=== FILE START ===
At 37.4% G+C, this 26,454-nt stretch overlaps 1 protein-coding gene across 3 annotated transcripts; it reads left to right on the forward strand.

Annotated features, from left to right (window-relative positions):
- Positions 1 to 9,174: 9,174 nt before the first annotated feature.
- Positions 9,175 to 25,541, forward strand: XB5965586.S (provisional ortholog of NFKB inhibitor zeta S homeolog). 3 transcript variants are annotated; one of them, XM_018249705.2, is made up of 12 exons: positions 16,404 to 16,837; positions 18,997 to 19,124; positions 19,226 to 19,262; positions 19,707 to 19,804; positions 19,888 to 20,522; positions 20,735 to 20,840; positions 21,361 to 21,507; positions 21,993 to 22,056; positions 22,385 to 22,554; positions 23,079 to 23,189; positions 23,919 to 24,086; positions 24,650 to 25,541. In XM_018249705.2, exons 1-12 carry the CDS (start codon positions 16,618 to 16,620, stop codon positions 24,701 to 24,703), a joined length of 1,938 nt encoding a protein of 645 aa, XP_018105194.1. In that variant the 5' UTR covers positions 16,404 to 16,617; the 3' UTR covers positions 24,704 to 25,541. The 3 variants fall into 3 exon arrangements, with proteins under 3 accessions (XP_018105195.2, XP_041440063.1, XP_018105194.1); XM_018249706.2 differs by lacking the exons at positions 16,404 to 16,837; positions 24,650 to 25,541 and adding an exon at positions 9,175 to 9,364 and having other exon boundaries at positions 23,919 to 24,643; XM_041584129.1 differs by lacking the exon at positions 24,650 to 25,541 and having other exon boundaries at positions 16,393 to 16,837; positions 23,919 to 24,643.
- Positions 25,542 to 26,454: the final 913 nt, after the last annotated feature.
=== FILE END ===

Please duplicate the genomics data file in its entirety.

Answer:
At 37.4% G+C, this 26,454-nt stretch overlaps 1 protein-coding gene across 3 annotated transcripts; it reads left to right on the forward strand.

Annotated features, from left to right (window-relative positions):
- Positions 1 to 9,174: 9,174 nt before the first annotated feature.
- Positions 9,175 to 25,541, forward strand: XB5965586.S (provisional ortholog of NFKB inhibitor zeta S homeolog). 3 transcript variants are annotated; one of them, XM_018249705.2, is made up of 12 exons: positions 16,404 to 16,837; positions 18,997 to 19,124; positions 19,226 to 19,262; positions 19,707 to 19,804; positions 19,888 to 20,522; positions 20,735 to 20,840; positions 21,361 to 21,507; positions 21,993 to 22,056; positions 22,385 to 22,554; positions 23,079 to 23,189; positions 23,919 to 24,086; positions 24,650 to 25,541. In XM_018249705.2, exons 1-12 carry the CDS (start codon positions 16,618 to 16,620, stop codon positions 24,701 to 24,703), a joined length of 1,938 nt encoding a protein of 645 aa, XP_018105194.1. In that variant the 5' UTR covers positions 16,404 to 16,617; the 3' UTR covers positions 24,704 to 25,541. The 3 variants fall into 3 exon arrangements, with proteins under 3 accessions (XP_018105195.2, XP_041440063.1, XP_018105194.1); XM_018249706.2 differs by lacking the exons at positions 16,404 to 16,837; positions 24,650 to 25,541 and adding an exon at positions 9,175 to 9,364 and having other exon boundaries at positions 23,919 to 24,643; XM_041584129.1 differs by lacking the exon at positions 24,650 to 25,541 and having other exon boundaries at positions 16,393 to 16,837; positions 23,919 to 24,643.
- Positions 25,542 to 26,454: the final 913 nt, after the last annotated feature.